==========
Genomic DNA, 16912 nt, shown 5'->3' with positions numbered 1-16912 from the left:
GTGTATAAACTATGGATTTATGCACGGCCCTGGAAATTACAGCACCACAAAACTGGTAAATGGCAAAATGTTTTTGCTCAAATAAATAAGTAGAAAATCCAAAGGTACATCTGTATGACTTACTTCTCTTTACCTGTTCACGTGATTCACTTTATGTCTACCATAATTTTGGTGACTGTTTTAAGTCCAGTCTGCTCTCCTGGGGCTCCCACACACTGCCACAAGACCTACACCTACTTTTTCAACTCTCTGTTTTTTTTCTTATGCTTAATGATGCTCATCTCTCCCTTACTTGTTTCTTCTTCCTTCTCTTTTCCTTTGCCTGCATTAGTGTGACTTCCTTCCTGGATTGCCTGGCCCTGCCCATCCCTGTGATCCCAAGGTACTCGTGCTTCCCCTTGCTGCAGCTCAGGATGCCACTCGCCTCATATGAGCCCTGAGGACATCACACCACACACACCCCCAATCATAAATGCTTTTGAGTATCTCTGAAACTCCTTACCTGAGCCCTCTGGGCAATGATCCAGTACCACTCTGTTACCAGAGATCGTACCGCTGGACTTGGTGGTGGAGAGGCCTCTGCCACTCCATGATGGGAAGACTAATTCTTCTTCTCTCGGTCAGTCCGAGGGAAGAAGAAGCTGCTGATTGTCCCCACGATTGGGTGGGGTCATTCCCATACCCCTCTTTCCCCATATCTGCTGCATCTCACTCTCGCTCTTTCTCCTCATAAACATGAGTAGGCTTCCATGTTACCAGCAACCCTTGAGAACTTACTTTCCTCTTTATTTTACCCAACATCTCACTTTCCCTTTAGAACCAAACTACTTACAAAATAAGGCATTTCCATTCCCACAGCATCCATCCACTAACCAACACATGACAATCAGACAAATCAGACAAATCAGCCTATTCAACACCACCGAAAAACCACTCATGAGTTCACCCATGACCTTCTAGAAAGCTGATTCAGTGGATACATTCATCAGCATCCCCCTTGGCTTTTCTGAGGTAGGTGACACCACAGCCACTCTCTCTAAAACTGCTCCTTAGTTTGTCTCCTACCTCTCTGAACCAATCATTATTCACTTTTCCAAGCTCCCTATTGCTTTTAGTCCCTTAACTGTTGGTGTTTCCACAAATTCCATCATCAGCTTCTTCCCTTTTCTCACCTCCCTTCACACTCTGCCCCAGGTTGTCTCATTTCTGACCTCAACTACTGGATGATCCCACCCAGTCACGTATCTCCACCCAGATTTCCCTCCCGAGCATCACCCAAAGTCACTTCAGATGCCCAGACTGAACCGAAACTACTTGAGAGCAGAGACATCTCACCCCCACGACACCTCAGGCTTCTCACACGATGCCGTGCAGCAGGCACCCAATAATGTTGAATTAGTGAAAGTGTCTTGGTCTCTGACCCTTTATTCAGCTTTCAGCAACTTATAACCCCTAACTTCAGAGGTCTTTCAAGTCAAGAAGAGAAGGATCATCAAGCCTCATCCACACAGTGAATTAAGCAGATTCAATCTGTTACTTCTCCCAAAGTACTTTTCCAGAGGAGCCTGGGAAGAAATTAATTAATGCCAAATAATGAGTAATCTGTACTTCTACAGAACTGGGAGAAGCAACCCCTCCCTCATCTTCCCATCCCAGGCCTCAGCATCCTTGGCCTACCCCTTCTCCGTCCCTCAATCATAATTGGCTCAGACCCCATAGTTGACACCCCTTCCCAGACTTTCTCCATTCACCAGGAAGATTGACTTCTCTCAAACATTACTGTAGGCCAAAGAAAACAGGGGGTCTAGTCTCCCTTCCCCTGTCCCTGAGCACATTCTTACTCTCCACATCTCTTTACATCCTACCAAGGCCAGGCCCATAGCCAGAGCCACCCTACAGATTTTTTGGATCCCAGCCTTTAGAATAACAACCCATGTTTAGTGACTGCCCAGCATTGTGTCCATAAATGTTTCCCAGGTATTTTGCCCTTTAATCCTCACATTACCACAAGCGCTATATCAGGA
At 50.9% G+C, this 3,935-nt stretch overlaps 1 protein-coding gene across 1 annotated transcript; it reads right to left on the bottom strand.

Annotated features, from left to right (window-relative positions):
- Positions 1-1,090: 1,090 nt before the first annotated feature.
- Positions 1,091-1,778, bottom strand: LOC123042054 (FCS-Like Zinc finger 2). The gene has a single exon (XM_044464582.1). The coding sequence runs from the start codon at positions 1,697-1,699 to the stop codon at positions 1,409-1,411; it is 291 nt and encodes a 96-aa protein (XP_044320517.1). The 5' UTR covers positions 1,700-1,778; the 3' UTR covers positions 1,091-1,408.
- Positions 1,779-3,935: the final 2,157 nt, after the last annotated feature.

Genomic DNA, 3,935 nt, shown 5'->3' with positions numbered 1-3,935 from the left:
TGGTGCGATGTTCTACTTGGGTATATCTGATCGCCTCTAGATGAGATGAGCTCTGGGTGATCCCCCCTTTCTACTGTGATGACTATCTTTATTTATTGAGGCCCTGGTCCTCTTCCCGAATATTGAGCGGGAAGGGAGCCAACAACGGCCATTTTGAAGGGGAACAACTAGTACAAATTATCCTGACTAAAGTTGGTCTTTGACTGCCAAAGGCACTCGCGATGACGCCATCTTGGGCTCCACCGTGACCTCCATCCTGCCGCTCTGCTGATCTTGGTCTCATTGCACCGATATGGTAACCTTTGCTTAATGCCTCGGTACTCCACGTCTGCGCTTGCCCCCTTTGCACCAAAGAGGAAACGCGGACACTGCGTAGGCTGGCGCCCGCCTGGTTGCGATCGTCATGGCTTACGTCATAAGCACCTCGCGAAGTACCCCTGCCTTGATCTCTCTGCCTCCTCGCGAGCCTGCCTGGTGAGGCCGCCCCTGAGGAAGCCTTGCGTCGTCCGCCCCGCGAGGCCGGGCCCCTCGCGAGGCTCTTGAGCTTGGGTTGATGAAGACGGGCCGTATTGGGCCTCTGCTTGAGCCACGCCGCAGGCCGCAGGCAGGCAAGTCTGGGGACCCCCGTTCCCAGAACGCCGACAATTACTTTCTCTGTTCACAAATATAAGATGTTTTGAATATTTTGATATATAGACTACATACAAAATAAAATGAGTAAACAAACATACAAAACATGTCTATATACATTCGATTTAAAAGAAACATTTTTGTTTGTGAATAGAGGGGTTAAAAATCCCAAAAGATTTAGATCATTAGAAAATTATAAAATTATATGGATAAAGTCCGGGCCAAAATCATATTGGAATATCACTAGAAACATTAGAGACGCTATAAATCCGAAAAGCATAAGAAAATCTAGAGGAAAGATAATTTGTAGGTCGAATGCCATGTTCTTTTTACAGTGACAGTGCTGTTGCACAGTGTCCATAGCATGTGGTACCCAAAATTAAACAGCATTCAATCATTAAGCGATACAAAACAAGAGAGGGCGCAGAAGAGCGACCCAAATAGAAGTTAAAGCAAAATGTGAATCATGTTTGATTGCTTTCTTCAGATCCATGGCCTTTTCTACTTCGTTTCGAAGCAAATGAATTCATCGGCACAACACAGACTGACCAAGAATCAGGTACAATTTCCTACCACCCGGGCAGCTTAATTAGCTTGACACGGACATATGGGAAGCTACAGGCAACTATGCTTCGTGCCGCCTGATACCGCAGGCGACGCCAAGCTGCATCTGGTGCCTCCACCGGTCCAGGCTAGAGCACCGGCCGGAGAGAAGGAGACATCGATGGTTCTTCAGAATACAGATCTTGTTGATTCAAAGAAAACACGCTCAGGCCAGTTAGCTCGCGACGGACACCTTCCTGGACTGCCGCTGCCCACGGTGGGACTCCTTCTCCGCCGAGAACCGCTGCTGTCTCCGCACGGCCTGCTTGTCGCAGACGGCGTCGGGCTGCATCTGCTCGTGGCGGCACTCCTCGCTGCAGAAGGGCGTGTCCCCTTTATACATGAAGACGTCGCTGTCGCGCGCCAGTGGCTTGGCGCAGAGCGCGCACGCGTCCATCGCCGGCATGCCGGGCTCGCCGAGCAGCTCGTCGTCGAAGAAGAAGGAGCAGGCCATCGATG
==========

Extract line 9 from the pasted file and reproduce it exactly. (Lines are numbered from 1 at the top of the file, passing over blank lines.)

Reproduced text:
TGGTGCGATGTTCTACTTGGGTATATCTGATCGCCTCTAGATGAGATGAGCTCTGGGTGATCCCCCCTTTCTACTGTGATGACTATCTTTATTTATTGAGGCCCTGGTCCTCTTCCCGAATATTGAGCGGGAAGGGAGCCAACAACGGCCATTTTGAAGGGGAACAACTAGTACAAATTATCCTGACTAAAGTTGGTCTTTGACTGCCAAAGGCACTCGCGATGACGCCATCTTGGGCTCCACCGTGACCTCCATCCTGCCGCTCTGCTGATCTTGGTCTCATTGCACCGATATGGTAACCTTTGCTTAATGCCTCGGTACTCCACGTCTGCGCTTGCCCCCTTTGCACCAAAGAGGAAACGCGGACACTGCGTAGGCTGGCGCCCGCCTGGTTGCGATCGTCATGGCTTACGTCATAAGCACCTCGCGAAGTACCCCTGCCTTGATCTCTCTGCCTCCTCGCGAGCCTGCCTGGTGAGGCCGCCCCTGAGGAAGCCTTGCGTCGTCCGCCCCGCGAGGCCGGGCCCCTCGCGAGGCTCTTGAGCTTGGGTTGATGAAGACGGGCCGTATTGGGCCTCTGCTTGAGCCACGCCGCAGGCCGCAGGCAGGCAAGTCTGGGGACCCCCGTTCCCAGAACGCCGACAATTACTTTCTCTGTTCACAAATATAAGATGTTTTGAATATTTTGATATATAGACTACATACAAAATAAAATGAGTAAACAAACATACAAAACATGTCTATATACATTCGATTTAAAAGAAACATTTTTGTTTGTGAATAGAGGGGTTAAAAATCCCAAAAGATTTAGATCATTAGAAAATTATAAAATTATATGGATAAAGTCCGGGCCAAAATCATATTGGAATATCACTAGAAACATTAGAGACGCTATAAATCCGAAAAGCATAAGAAAATCTAGAGGAAAGATAATTTGTAGGTCGAATGCCATGTTCTTTTTACAGTGACAGTGCTGTTGCACAGTGTCCATAGCATGTGGTACCCAAAATTAAACAGCATTCAATCATTAAGCGATACAAAACAAGAGAGGGCGCAGAAGAGCGACCCAAATAGAAGTTAAAGCAAAATGTGAATCATGTTTGATTGCTTTCTTCAGATCCATGGCCTTTTCTACTTCGTTTCGAAGCAAATGAATTCATCGGCACAACACAGACTGACCAAGAATCAGGTACAATTTCCTACCACCCGGGCAGCTTAATTAGCTTGACACGGACATATGGGAAGCTACAGGCAACTATGCTTCGTGCCGCCTGATACCGCAGGCGACGCCAAGCTGCATCTGGTGCCTCCACCGGTCCAGGCTAGAGCACCGGCCGGAGAGAAGGAGACATCGATGGTTCTTCAGAATACAGATCTTGTTGATTCAAAGAAAACACGCTCAGGCCAGTTAGCTCGCGACGGACACCTTCCTGGACTGCCGCTGCCCACGGTGGGACTCCTTCTCCGCCGAGAACCGCTGCTGTCTCCGCACGGCCTGCTTGTCGCAGACGGCGTCGGGCTGCATCTGCTCGTGGCGGCACTCCTCGCTGCAGAAGGGCGTGTCCCCTTTATACATGAAGACGTCGCTGTCGCGCGCCAGTGGCTTGGCGCAGAGCGCGCACGCGTCCATCGCCGGCATGCCGGGCTCGCCGAGCAGCTCGTCGTCGAAGAAGAAGGAGCAGGCCATCGATG